Saturday, November 1, 2014

Advertising Disaster


People homeless and bereft? Make money on their distress! From movie projectors to tornado insurance, venal entrepreneurs began hawking their wares not 24 hours after the Easter 1913 tornadoes and flood

“Never let a good crisis go to waste,” advised Winston Churchill. But he doubtless meant something quite different from what enterprising merchants began doing not
"Withstands tornado and flood" trumpets an advertisement for Simplex motion picture projector
in the May 10, 1913 issue of the movie theater projectionists' trade magazine
Moving Picture World.
24 hours after the 10 devastating Great Easter tornadoes cut swaths of carnage and destruction across Nebraska, Iowa, Missouri, and Indiana Easter Sunday night.

The very next morning—when ruins left in the wake of tornadoes were still smoking, floodwaters were still rising, and families were still seeing loved ones drowned or 
This page of ads for tornado and fire insurance--just one page of about four--appeared on Monday,
March 24, 1913 in the Omaha World-Herald, not 24 hours after a violent EF-4 tornado
(still Nebraska's single deadliest) roared through downtown Omaha, Nebraska.
mangled before their eyes—already vendors were placing ads to sell goods and services to people stripped of all they owned, literally to capitalize on the disaster. Indeed, at least two manufacturers used the fact that their adding machines and 
Also on Monday, March 24, 1913 this raft of ads for tornado insurance appeared in the
Terre Haute Tribune, not 24 hours after another Easter EF-4 tornado
had roared through Terre Haute, Indiana.
movie-theater projection camera survived tornado and flood as a selling point that their mechanisms (to paraphrase the famous advertising slogan from Timex watches) “took a licking and kept on ticking.”

As seeing is believing, here are just a few display ads from half a dozen different newspapers and magazines. On the cringe-factor scale, they range from near zero 
This ad for a bank vault for free for 60 days, advertised in the
Columbus Dispatch
on March 27, 1913, was likely not offensive to flood victims.
(the merchant is offering a necessary good or service for free, although it would gain good will) to ten (soulless, pitiless hard sell based on fear). Nor were these the only 
This ad for Burroughs adding machines in the Dayton flood was one of a 19-page special
series of ads in the June 1913 issue of The Rotarian, seeking to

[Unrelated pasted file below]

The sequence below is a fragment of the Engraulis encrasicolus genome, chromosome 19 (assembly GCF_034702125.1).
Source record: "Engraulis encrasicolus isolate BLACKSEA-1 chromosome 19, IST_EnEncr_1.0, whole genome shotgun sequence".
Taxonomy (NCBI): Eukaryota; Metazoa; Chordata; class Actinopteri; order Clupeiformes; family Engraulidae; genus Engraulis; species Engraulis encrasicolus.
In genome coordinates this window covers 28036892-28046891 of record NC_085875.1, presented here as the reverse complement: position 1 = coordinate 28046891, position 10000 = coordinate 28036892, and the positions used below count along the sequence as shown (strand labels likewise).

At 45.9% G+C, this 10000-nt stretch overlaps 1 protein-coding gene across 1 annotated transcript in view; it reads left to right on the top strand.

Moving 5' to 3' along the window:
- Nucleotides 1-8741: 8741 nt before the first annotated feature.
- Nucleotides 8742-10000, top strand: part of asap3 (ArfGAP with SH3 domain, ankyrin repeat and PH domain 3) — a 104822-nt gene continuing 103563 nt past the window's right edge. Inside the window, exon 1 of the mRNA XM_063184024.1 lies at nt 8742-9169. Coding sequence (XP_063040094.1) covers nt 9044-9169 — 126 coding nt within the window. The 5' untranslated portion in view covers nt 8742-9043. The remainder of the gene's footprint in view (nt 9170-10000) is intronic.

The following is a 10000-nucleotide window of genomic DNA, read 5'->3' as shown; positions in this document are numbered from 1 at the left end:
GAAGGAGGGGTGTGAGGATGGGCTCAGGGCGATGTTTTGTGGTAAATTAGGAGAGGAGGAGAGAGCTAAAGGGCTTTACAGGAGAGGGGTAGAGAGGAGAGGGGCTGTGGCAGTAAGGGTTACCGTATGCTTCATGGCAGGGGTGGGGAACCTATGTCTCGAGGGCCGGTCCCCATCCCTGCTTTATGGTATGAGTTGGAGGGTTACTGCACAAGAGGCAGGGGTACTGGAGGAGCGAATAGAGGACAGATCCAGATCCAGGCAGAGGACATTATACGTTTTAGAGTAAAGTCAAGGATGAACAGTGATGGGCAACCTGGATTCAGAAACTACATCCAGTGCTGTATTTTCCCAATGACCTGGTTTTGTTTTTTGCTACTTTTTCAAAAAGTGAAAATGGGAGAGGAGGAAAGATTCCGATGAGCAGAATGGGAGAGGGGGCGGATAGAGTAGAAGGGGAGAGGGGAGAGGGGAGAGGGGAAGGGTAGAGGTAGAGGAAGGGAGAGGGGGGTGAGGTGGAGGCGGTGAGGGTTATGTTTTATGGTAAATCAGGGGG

direct business to members of Rotary in Dayton, Ohio.
products advertised and sold. Plagiarizing authors threw together newspaper stories in weeks to publish half a dozen instant books (see “Profiting from Pain”) and movie
This low-key ad from a lumber yard, observing that it was also a victim of the Omaha tornado,
appeared in the March 25, 1913 issue of the Omaha Bee.
theaters packed seats withthe curious all around the nation wanting to see footage of the devastation (see “Screening Disaster”).

Interestingly, as far as I have observed thus far in some 60 newspapers, the ads in 
Ranking about 5 on the cringe-factor scale is this ad from a church in Anderson, Indiana,
advertising its tabernacle service the first Sunday after Easter,
printed that day in the Anderson Herald.
the flooded states were less crass than the ones in the tornado zones, mainly offering flood-damaged wares at a discount. Mayors and governors promulgated injunctions 
Ranking about 7 on the cringe-factor scale was the full newspaper-width ad for the Omaha Bee's
own booklet of photographs of tornado devastation that began appearing on Thursday, March 27,
1913, even above the paper's title. Tasteless as it was, the tactic worked:
within a week or two, the paper claimed 35,000 copies had sold.
prohibiting merchants from price-gouging (marking up merchandise that was suddenly in high demand, be it food, furniture, or construction tools). Nonetheless, the Ohio State Board of Health reported finding several unethical grocers and butchers--
The all-time loser--ranking a full 10 on the cringe-factor scale--was this full-page scare-tactic
hard-sell ad for tornado insurance, published Friday, March 28, 1913 in the Omaha Bee.
desperate not to have to accept a total loss on their foodstuffs--trying to sell meat that had been submerged in filthy floodwaters, and seizing and condemning the contaminated food. One wonders: would those merchants themselves have eaten the meat they were trying to sell?

Next time: Great Easter 1913 Dust Storm, Prairie Fires—and Red Rains  

Selected references
Aside from the publications already cited, see McCampbell, E. F., “Special Report on the Flood of March, 1913,” reprinted from Monthly Bulletin Ohio State Board of Health, May 1913; pp 299–445. 

Bell, Trudy E., The Great Dayton Flood of 1913, Arcadia Publishing, 2008. Picture book of nearly 200 images of the flood in Dayton, rescue efforts, recovery, and the construction of the Miami Conservancy District dry dams for flood control, including several pictures of Cox. (Author’s shameless marketing plug: Copies are available directly from me for the cover price of $21.99 plus $4.00 shipping, complete with inscription of your choice; for details, e-mail me), or order from the publisher

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